Word of the Day : December 18, 2010


adjective koh-HEE-siv


: exhibiting or producing a condition in which people or things are closely united

Did You Know?

Our first example sentence contains a hint about the "sticky" origins of today's word -- "cohesive" ultimately derives from Latin "haerēre," meaning "to stick." Other descendants of "haerēre" in English include "adhere" ("to stick"), "inhere" ("to belong by nature or habit"), and even "hesitate." "Haerēre" teamed up with the prefix "co-" to form "cohaerēre," an ancestor of "cohesive," "cohesion" ("a sticking together"), "cohere" ("to stick together"), and "coherent" ("able to stick together" or "logically consistent"). Quiz content:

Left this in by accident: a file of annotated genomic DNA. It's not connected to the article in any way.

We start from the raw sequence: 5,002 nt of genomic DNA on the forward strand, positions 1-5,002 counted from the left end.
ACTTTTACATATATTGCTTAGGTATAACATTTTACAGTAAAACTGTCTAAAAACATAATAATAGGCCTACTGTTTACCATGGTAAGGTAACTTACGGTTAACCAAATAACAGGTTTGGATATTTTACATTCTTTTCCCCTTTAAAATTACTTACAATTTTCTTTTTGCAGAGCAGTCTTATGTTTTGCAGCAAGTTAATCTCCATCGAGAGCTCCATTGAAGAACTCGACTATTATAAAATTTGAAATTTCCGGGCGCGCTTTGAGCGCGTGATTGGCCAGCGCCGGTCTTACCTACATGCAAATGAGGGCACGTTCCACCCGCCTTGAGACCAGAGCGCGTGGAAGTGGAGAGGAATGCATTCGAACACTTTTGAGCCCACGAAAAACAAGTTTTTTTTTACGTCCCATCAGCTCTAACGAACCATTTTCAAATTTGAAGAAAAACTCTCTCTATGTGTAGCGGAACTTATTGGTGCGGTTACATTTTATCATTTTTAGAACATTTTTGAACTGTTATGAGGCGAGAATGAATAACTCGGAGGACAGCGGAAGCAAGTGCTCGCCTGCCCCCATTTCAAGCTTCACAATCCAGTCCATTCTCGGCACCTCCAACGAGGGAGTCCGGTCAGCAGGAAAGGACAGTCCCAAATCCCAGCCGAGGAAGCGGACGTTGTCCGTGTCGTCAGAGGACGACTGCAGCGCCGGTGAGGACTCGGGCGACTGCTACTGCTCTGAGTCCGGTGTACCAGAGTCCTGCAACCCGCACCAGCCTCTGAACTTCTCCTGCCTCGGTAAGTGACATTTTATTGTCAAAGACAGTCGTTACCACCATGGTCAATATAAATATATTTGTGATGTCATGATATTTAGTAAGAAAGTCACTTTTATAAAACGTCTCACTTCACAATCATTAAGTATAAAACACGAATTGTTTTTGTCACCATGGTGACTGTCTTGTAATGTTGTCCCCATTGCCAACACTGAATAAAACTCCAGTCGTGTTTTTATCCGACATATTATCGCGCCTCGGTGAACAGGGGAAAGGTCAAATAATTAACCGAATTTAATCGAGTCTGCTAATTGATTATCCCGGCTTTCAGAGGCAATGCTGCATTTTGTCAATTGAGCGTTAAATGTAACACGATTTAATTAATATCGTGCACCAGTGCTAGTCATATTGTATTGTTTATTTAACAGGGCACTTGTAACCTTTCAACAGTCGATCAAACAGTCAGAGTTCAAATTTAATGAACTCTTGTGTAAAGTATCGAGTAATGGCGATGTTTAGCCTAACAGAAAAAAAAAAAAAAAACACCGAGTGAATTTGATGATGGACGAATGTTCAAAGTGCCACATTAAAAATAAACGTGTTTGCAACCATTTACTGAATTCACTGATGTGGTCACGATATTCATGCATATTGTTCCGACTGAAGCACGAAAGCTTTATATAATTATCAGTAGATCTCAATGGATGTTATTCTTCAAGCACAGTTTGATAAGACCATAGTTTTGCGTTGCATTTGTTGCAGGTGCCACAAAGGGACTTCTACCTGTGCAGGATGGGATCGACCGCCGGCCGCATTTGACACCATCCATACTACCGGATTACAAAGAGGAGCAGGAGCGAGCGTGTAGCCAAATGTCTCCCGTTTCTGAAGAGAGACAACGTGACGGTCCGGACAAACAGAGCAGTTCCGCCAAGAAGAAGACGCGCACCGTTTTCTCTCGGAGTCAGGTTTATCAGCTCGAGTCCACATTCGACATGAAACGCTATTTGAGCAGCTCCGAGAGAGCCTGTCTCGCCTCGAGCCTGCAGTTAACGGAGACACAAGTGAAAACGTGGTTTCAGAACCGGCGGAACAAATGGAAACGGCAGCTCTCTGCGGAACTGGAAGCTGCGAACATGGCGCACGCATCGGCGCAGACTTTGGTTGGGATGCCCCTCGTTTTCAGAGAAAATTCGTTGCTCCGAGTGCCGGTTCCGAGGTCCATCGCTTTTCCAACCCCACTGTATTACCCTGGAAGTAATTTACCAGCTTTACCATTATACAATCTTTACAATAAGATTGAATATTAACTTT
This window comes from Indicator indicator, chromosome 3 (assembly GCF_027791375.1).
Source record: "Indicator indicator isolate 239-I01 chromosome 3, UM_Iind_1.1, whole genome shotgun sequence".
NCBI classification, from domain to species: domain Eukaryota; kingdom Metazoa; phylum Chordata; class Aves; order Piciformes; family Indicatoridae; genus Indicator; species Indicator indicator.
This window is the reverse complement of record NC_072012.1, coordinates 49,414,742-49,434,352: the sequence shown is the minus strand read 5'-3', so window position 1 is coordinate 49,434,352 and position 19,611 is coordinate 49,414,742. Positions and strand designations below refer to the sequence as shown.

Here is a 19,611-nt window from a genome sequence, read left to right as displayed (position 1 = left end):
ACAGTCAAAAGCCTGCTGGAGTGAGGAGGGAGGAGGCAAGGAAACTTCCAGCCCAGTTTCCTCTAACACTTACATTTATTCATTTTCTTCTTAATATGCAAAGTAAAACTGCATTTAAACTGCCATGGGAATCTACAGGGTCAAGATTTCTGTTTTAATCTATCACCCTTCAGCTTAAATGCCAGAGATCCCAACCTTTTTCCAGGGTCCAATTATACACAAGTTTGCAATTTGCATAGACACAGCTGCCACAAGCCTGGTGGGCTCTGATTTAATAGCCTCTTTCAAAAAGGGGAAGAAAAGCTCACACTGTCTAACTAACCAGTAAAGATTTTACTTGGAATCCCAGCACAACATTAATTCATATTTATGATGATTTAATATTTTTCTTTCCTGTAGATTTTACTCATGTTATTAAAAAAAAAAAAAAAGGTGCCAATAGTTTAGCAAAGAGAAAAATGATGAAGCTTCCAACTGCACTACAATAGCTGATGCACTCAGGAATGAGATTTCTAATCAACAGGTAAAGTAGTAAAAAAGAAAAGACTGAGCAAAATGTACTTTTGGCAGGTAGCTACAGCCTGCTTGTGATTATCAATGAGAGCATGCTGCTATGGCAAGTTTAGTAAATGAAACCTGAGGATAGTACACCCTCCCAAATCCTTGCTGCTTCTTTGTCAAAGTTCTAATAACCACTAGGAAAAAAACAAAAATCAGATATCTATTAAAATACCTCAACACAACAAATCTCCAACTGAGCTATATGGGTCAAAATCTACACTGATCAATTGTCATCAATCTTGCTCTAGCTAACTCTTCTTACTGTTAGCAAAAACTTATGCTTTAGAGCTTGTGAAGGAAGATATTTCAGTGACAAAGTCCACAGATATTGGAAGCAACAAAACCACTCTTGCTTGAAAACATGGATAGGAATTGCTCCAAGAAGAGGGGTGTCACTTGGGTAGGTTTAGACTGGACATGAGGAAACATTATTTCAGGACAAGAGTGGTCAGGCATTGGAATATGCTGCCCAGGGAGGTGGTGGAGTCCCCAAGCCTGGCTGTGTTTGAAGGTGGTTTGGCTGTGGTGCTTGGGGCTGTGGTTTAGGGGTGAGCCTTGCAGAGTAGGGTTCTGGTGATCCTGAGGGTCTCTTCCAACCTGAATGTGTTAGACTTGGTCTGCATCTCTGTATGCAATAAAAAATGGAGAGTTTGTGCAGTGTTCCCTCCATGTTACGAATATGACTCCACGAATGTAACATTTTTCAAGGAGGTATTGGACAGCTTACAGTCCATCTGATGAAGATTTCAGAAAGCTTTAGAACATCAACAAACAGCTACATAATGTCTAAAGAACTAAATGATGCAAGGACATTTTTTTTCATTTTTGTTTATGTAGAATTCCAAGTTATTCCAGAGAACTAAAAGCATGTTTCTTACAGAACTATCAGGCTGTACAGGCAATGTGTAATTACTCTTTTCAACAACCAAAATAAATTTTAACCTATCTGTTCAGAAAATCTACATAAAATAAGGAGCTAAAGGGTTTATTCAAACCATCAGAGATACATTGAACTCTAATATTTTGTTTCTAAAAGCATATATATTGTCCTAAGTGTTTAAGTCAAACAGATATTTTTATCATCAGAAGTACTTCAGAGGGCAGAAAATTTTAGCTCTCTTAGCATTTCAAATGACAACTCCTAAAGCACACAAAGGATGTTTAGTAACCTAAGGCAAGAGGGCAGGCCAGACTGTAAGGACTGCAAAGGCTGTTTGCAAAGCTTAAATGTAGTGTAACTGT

Theirs was a cohesive and loving family, sticking together through bad times and good.

"Put simply, arts and culture initiatives are essential to creating vibrant, prosperous and socially cohesive communities." -- From an article by Neil Darwin in Local Government Chronicle (LGC), September 30, 2010

Test Your Memory

What word completes this sentence from a recent Word of the Day: "Afflicted with a sudden case of the ______, Doug tensed up and pulled his putt too far to the left"? The answer is ...


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